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Why do some adjectives follow the nouns they modify?

In English, adjectives usually precede the nouns they describe, as in "organic carrots".

However, in some cases "normal" adjectives are reversed - possibly for emphasis or to add an exotic flair.

For example, Curtis Mayfield's album "A Love Supreme"; this would normally flow "a supreme love", but is reversed for some reason.

Whatever the case may be, is there a word for this switcharound?


This is called hyperbaton, which means to use the words out of their normal order. This can be used as an impact strategy. The writing guide Bang: Writing with Impact explains it this way:

Any time you place words out of their normal order, you create impact. You force the reader to pay attention to them, reflect on them, and remember them. In this strategy, you immediately follow the name of a thing with an adjective or descriptive phrase. In this way, the description becomes part of the name of the thing; they are inseparable. When your reader thinks of the thing, he or she will also think of the description because the description becomes part of the name.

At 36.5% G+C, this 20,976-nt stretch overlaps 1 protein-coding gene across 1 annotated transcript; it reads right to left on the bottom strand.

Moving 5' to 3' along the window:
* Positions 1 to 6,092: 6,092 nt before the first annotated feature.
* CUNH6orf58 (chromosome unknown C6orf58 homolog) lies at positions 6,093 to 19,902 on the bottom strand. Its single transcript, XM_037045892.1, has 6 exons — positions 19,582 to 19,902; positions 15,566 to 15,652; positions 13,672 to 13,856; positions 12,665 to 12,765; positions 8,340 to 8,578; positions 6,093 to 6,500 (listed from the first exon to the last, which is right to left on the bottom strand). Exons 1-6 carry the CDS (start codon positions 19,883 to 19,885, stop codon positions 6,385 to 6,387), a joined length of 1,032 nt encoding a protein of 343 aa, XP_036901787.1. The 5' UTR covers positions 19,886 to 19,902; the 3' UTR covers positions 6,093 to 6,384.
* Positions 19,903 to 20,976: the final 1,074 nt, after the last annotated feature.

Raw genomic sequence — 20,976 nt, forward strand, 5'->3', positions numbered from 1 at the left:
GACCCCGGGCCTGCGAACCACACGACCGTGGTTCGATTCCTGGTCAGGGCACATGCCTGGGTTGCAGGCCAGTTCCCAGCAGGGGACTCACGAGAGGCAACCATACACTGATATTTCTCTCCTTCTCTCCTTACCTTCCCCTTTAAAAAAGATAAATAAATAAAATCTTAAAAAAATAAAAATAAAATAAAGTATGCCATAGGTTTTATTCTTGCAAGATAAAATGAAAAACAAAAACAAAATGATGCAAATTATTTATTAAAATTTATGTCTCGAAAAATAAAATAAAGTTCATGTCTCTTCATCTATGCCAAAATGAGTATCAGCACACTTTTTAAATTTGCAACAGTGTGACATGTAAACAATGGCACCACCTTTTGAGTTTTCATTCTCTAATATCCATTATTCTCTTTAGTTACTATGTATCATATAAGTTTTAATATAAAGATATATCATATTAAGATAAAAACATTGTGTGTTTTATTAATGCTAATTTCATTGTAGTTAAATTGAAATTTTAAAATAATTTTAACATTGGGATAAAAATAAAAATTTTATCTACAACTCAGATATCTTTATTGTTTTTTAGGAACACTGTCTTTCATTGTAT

Your reader will notice this immediately, which means this strategy can be used to emphasize a key characteristic. However, because this change in word order is so obvious and so prone to sounding contrived, it must be used carefully and infrequently. In the right place, it can be a highly effective technique for emphasizing a point. Use it at the end of a sentence for greatest impact.

“This is a plan impossible.”

  • I think you may have answered this as I was editing the question, but it's spot on either way - thank you! – Samuel Hulick Oct 5 '11 at 21:40

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